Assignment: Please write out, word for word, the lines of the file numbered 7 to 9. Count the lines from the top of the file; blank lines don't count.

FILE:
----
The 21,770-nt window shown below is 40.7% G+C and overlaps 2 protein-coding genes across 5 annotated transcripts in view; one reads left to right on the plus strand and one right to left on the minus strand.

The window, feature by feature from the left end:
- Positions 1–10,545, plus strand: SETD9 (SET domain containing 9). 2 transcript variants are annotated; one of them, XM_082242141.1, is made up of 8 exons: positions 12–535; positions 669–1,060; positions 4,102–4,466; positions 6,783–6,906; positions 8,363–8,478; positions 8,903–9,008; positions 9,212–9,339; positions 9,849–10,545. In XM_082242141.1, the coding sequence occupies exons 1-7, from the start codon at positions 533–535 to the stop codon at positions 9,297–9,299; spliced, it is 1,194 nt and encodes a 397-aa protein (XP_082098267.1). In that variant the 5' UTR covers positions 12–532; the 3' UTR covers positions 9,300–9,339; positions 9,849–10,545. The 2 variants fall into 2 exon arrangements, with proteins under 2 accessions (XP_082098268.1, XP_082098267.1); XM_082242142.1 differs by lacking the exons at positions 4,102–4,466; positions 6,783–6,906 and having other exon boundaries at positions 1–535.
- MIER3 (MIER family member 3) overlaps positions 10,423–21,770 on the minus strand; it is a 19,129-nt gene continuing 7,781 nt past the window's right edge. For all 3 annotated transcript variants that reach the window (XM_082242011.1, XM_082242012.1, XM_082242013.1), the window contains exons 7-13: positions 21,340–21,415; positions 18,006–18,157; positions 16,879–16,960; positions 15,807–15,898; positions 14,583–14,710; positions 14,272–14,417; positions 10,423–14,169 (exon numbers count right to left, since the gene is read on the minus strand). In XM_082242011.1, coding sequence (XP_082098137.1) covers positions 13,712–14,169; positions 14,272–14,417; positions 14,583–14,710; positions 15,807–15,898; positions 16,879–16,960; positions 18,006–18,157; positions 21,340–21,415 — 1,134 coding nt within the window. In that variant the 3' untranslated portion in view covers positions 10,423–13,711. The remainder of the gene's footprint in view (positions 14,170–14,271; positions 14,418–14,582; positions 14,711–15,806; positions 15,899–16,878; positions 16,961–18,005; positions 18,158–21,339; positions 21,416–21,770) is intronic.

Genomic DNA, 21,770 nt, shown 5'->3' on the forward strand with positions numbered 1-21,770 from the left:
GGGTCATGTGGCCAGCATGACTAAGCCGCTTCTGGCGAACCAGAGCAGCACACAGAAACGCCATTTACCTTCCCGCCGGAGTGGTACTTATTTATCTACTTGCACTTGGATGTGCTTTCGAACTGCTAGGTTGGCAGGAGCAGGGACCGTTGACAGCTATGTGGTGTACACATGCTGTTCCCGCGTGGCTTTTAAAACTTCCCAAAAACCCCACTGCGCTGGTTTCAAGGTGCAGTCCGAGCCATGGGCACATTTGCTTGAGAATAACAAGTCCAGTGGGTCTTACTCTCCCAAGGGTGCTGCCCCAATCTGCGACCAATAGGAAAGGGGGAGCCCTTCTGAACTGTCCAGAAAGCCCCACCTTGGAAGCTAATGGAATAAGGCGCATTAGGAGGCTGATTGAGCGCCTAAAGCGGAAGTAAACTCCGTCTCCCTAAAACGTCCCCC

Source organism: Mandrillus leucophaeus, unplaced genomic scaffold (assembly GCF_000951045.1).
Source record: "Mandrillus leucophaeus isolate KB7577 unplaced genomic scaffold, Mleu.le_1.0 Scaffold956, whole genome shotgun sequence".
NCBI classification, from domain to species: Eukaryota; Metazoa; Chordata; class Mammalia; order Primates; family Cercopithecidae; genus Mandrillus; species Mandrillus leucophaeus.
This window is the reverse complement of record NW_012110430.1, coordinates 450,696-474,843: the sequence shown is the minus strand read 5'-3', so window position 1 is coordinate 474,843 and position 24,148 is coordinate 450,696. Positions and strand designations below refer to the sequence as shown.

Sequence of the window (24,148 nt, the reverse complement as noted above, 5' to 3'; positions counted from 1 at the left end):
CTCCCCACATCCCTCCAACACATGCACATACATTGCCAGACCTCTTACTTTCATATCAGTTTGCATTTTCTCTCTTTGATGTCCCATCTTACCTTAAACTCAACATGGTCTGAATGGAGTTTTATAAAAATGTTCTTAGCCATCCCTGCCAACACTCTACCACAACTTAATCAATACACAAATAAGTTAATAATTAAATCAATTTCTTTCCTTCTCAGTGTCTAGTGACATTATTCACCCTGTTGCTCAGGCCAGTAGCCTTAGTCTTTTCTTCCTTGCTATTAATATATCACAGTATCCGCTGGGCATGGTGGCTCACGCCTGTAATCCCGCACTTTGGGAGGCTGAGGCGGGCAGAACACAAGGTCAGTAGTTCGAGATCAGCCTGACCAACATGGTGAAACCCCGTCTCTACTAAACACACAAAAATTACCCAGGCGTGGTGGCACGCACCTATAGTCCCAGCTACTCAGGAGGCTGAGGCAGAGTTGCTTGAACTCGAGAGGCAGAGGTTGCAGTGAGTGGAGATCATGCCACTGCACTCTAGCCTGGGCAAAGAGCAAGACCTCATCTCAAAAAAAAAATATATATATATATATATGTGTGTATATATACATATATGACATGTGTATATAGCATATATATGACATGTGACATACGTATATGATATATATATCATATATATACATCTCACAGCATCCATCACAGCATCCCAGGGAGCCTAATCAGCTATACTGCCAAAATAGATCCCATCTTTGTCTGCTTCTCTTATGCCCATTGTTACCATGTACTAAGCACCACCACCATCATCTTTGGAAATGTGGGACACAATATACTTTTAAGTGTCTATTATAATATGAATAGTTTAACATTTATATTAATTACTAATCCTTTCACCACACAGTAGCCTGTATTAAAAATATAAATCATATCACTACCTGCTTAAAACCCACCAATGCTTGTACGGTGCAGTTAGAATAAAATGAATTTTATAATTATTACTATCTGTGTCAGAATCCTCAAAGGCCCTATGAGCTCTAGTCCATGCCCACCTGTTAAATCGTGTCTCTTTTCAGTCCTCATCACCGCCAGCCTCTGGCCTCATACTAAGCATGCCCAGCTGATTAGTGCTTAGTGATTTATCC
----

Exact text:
Source organism: Mandrillus leucophaeus, unplaced genomic scaffold (assembly GCF_000951045.1).
Source record: "Mandrillus leucophaeus isolate KB7577 unplaced genomic scaffold, Mleu.le_1.0 Scaffold956, whole genome shotgun sequence".
NCBI classification, from domain to species: Eukaryota; Metazoa; Chordata; class Mammalia; order Primates; family Cercopithecidae; genus Mandrillus; species Mandrillus leucophaeus.